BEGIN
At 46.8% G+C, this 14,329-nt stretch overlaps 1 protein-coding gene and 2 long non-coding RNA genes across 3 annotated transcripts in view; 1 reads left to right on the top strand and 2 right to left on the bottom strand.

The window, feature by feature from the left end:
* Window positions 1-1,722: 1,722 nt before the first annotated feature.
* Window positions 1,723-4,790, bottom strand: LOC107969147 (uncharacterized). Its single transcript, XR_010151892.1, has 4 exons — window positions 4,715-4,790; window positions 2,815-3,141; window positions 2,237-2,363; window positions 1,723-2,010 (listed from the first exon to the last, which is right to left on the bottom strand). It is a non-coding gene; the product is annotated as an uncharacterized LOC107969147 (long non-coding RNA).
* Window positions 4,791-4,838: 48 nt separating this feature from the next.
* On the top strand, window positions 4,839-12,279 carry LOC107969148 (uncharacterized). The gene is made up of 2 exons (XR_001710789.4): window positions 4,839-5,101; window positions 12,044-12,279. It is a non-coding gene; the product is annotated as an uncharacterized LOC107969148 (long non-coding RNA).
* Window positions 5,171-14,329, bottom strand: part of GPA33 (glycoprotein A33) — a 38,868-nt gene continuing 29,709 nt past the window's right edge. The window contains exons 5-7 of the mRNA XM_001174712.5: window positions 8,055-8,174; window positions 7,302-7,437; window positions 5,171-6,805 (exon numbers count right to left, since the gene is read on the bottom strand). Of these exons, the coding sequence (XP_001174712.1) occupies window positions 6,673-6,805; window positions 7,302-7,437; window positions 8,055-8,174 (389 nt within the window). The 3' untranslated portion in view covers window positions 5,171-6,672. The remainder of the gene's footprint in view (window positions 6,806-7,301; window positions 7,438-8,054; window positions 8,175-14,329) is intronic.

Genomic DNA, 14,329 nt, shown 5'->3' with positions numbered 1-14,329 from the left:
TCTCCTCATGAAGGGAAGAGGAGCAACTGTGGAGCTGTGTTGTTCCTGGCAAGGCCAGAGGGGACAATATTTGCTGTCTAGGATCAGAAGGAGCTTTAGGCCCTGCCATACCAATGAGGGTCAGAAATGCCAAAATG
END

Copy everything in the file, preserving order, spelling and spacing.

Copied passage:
At 46.8% G+C, this 14,329-nt stretch overlaps 1 protein-coding gene and 2 long non-coding RNA genes across 3 annotated transcripts in view; 1 reads left to right on the top strand and 2 right to left on the bottom strand.

The window, feature by feature from the left end:
* Window positions 1-1,722: 1,722 nt before the first annotated feature.
* Window positions 1,723-4,790, bottom strand: LOC107969147 (uncharacterized). Its single transcript, XR_010151892.1, has 4 exons — window positions 4,715-4,790; window positions 2,815-3,141; window positions 2,237-2,363; window positions 1,723-2,010 (listed from the first exon to the last, which is right to left on the bottom strand). It is a non-coding gene; the product is annotated as an uncharacterized LOC107969147 (long non-coding RNA).
* Window positions 4,791-4,838: 48 nt separating this feature from the next.
* On the top strand, window positions 4,839-12,279 carry LOC107969148 (uncharacterized). The gene is made up of 2 exons (XR_001710789.4): window positions 4,839-5,101; window positions 12,044-12,279. It is a non-coding gene; the product is annotated as an uncharacterized LOC107969148 (long non-coding RNA).
* Window positions 5,171-14,329, bottom strand: part of GPA33 (glycoprotein A33) — a 38,868-nt gene continuing 29,709 nt past the window's right edge. The window contains exons 5-7 of the mRNA XM_001174712.5: window positions 8,055-8,174; window positions 7,302-7,437; window positions 5,171-6,805 (exon numbers count right to left, since the gene is read on the bottom strand). Of these exons, the coding sequence (XP_001174712.1) occupies window positions 6,673-6,805; window positions 7,302-7,437; window positions 8,055-8,174 (389 nt within the window). The 3' untranslated portion in view covers window positions 5,171-6,672. The remainder of the gene's footprint in view (window positions 6,806-7,301; window positions 7,438-8,054; window positions 8,175-14,329) is intronic.

Genomic DNA, 14,329 nt, shown 5'->3' with positions numbered 1-14,329 from the left:
TCTCCTCATGAAGGGAAGAGGAGCAACTGTGGAGCTGTGTTGTTCCTGGCAAGGCCAGAGGGGACAATATTTGCTGTCTAGGATCAGAAGGAGCTTTAGGCCCTGCCATACCAATGAGGGTCAGAAATGCCAAAATG